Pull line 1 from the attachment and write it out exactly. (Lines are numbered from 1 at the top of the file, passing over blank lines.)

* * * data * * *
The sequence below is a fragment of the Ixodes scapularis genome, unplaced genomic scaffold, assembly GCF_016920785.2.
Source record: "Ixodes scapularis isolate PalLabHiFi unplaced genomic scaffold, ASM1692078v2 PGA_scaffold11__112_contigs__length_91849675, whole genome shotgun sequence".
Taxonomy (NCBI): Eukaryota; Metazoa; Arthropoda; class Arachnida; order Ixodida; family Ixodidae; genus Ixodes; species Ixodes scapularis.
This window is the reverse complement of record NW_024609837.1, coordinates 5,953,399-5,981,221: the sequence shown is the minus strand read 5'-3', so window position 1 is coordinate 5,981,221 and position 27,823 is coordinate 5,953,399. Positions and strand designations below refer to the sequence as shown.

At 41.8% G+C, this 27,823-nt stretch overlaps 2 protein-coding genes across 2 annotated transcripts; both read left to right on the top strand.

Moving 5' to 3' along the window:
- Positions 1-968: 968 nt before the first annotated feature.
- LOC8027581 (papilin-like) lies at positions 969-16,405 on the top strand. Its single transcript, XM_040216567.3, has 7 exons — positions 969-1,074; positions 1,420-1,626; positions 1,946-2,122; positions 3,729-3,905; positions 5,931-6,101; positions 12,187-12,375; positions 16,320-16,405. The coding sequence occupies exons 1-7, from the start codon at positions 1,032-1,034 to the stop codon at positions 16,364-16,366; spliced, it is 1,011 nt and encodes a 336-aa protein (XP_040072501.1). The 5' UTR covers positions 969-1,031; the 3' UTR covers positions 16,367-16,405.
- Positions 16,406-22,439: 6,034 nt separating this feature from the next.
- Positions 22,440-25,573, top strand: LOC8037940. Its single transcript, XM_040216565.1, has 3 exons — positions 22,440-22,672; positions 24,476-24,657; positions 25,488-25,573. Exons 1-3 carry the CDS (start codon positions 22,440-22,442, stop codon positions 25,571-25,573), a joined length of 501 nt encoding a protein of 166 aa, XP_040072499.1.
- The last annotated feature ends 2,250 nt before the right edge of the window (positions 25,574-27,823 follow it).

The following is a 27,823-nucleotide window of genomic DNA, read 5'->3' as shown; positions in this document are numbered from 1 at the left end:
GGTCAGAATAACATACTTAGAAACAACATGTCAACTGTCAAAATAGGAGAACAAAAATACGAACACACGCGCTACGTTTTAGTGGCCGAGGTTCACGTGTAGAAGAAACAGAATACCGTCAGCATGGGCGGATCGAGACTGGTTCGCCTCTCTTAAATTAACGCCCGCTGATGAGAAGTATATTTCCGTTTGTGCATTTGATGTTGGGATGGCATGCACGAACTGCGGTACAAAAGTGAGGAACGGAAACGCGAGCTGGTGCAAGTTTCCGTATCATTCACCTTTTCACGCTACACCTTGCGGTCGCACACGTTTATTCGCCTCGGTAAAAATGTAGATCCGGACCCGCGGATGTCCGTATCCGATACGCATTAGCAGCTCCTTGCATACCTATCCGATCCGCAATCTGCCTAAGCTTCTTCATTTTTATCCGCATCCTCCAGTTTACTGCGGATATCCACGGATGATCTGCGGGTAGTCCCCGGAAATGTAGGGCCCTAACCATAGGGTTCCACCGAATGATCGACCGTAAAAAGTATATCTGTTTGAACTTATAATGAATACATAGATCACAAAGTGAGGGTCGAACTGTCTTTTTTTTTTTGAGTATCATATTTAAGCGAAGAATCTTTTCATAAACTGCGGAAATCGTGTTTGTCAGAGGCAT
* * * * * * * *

The sequence below is a fragment of the Ixodes scapularis genome, unplaced genomic scaffold, assembly GCF_016920785.2.